I limit fruit to save calories. Which are the healthiest types I should eat? How often?
If you're trying to lose weight – or hold your weight steady – you can't eat all the fruit you want despite how nutritious it is. Neither can people with prediabetes or diabetes trying to control blood glucose (sugar). Consider that the natural sugars in one medium-size fruit deliver approximately 85 to 105 calories. Eating too much fruit can add a calorie surplus to your diet.
Even so, I don't advise eliminating fruit from your diet. From a nutrition standpoint, it has a lot more going for it than other foods you may be eating (e.g. refined carbohydrates, processed foods). My point: Before you shun fruit, consider swapping it for something less nutritious in your diet.
Fruit is a good source of fibre, vitamins, minerals and hundreds of phytochemicals. A higher fruit intake has been shown to guard against heart disease, stroke, high blood pressure, cataract, macular degeneration, even type 2 diabetes. That's why I advise my clients who are following a weight-loss plan to include two to three servings of whole fruit (not juice) in their diet each day. (One serving is equivalent to one medium-size fruit, 1 cup of berries or chopped fruit, or half a grapefruit, mango or papaya.)
Fruit varies when it comes to nutrient and phytochemical content, so it's important to eat a variety over the course of the day and over the course of a week. While all types of fruit are nutritious, I recommend including the following types in the mix on a regular basis.
An apple a day provides a generous amount of quercetin, an antioxidant thought to reduce allergy symptoms and protect from neurodegenerative diseases like Alzheimer's and Parkinson's. Apple eaters are also less likely to suffer from stroke and die from cardiovascular disease compared to non-apple eaters.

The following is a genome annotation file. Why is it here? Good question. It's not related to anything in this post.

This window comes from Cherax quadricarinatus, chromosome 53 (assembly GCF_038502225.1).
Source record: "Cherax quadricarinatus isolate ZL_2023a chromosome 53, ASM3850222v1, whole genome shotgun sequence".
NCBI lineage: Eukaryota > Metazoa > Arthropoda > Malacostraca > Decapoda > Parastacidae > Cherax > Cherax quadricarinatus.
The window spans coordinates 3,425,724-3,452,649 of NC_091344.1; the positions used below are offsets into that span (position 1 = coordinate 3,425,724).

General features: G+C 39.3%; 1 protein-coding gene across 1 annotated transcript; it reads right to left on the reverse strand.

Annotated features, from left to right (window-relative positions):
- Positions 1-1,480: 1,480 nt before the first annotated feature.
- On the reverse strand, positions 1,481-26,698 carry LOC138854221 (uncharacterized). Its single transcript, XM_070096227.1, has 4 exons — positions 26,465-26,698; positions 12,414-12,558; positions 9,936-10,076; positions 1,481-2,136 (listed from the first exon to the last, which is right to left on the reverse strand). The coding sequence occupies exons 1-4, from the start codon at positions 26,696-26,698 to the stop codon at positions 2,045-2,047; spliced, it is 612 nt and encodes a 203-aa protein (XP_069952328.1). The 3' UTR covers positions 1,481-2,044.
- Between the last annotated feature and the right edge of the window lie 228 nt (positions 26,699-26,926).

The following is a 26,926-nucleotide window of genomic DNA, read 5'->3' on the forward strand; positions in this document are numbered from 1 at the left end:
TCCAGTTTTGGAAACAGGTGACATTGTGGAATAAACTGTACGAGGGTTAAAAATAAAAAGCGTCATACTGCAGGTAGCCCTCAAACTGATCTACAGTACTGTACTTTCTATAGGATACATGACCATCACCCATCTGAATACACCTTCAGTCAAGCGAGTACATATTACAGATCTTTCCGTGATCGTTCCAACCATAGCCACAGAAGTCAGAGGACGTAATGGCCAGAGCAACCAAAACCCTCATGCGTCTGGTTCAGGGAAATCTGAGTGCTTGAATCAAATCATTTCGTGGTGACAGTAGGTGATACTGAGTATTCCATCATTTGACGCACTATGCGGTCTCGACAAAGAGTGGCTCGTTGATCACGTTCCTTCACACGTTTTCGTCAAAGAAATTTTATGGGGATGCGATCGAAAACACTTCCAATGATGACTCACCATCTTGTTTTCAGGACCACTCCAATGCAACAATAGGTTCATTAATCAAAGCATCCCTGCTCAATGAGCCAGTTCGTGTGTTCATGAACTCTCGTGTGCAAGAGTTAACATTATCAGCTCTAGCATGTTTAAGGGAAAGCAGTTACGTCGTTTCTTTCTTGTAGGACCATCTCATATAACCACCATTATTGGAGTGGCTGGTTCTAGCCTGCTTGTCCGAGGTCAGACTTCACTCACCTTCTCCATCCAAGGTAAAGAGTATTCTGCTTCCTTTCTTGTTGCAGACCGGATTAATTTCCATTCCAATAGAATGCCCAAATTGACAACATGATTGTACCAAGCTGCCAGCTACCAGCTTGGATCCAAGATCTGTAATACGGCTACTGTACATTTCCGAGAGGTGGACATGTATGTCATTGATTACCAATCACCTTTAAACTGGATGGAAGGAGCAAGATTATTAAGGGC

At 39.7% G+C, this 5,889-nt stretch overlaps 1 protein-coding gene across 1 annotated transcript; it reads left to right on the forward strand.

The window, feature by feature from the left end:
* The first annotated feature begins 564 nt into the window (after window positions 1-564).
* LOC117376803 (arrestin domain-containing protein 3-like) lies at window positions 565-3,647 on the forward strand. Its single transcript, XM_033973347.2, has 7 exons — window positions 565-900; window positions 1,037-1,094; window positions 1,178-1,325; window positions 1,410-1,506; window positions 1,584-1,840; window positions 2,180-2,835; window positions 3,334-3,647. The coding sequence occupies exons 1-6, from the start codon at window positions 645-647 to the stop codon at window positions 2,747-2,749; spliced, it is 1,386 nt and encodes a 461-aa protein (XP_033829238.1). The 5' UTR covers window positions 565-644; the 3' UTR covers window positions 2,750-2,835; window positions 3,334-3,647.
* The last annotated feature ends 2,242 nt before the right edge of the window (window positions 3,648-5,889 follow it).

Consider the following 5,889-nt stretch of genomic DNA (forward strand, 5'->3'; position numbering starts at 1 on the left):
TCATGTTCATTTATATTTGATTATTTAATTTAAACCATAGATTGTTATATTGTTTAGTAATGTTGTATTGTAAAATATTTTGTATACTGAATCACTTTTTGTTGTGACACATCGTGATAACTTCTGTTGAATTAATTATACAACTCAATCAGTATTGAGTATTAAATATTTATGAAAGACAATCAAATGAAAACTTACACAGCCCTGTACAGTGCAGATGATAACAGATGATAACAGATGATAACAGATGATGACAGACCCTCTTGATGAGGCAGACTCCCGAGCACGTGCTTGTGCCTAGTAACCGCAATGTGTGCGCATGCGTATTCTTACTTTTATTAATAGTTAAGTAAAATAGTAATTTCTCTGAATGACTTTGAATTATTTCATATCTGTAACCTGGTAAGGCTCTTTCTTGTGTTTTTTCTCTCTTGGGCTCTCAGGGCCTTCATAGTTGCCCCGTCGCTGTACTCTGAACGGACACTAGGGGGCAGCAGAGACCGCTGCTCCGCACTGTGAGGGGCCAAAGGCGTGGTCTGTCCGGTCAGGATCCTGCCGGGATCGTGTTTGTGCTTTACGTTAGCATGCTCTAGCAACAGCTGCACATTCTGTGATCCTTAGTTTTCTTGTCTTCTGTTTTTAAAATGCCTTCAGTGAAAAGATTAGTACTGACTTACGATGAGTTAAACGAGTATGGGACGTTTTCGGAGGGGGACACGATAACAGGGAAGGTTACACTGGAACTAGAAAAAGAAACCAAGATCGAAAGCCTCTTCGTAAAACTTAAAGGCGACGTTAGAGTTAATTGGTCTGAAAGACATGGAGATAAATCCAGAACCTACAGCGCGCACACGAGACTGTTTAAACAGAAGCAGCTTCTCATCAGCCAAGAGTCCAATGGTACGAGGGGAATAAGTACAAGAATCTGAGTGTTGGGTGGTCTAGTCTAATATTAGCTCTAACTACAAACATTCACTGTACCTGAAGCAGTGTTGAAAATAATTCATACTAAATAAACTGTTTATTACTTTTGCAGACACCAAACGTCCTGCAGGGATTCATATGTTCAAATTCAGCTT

Antioxidants in apples may prevent LDL cholesterol from oxidizing and dampen inflammation in the body. (Oxidized LDL cholesterol is more likely to damage arteries.) Plus, apples are a good source of soluble fibre, the kind that helps lower LDL cholesterol.
Mix chopped apple into oatmeal; add apple slices to a turkey sandwich; snack on a red or green apple midday; enjoy a baked apple for dessert.
A higher intake of citrus fruit has been tied to a lower risk of heart disease, stroke, certain cancers, cataract, macular degeneration and cognitive impairment. Oranges and grapefruit offer plenty of vitamin C, folate, potassium and thiamin as well as some vitamin A, calcium, magnesium and fibre.
Citrus fruit also contains flavonones, phytochemicals shown to protect brain cells, strengthen and tone blood vessels and reduce inflammation.
Replace juice at breakfast with half a grapefruit; add orange segments to smoothies, yogurt, bean salads and green salads; serve a grapefruit salsa (chopped grapefruit, cilantro, red onion, peppers) with fish or chicken.
Grapefruit interacts with many drugs, including some used to treat high cholesterol and blood pressure. Consult your pharmacist about potential interactions between grapefruit and any medications you are taking.
Berries have heart-protective, anti-cancer and anti-inflammatory properties thanks to their unique mix of powerful phytochemicals. Eating berries, especially blueberries, may also protect brain cells from oxidative damage. Cherries and cranberries are also good sources of these phytochemicals.
Toss fresh blueberries, blackberries, strawberries or raspberries into a bowl of breakfast cereal or Greek yogurt; blend fresh or frozen into smoothies and protein shakes; top whole-grain waffles and pancakes with whole berries or sliced strawberries instead of syrup.
Compared to other types of fruit, bananas, cantaloupe and honeydew melon lead the pack when it comes to potassium, a mineral that helps maintain fluid balance and protect against high blood pressure. Potassium is also critical for normal muscle, nerve and brain function.
Many adults don't meet daily potassium requirements (4,700 mg), largely because they don't eat enough fruit and vegetables. One cup of chopped cantaloupe packs 440 mg of potassium, followed by honeydew (426 mg per 1 cup) and a medium-sized banana (422 mg).
Include cut-up banana and melon in fruit salads; add melon to green smoothies; top melon slices with yogurt and chopped mint; replace fat in quick bread recipes with mashed banana.
Leslie Beck, a registered dietitian, is based at the Medisys clinic in Toronto. She can be seen every Thursday at noon on CTV News Channel's Direct; lesliebeck.com.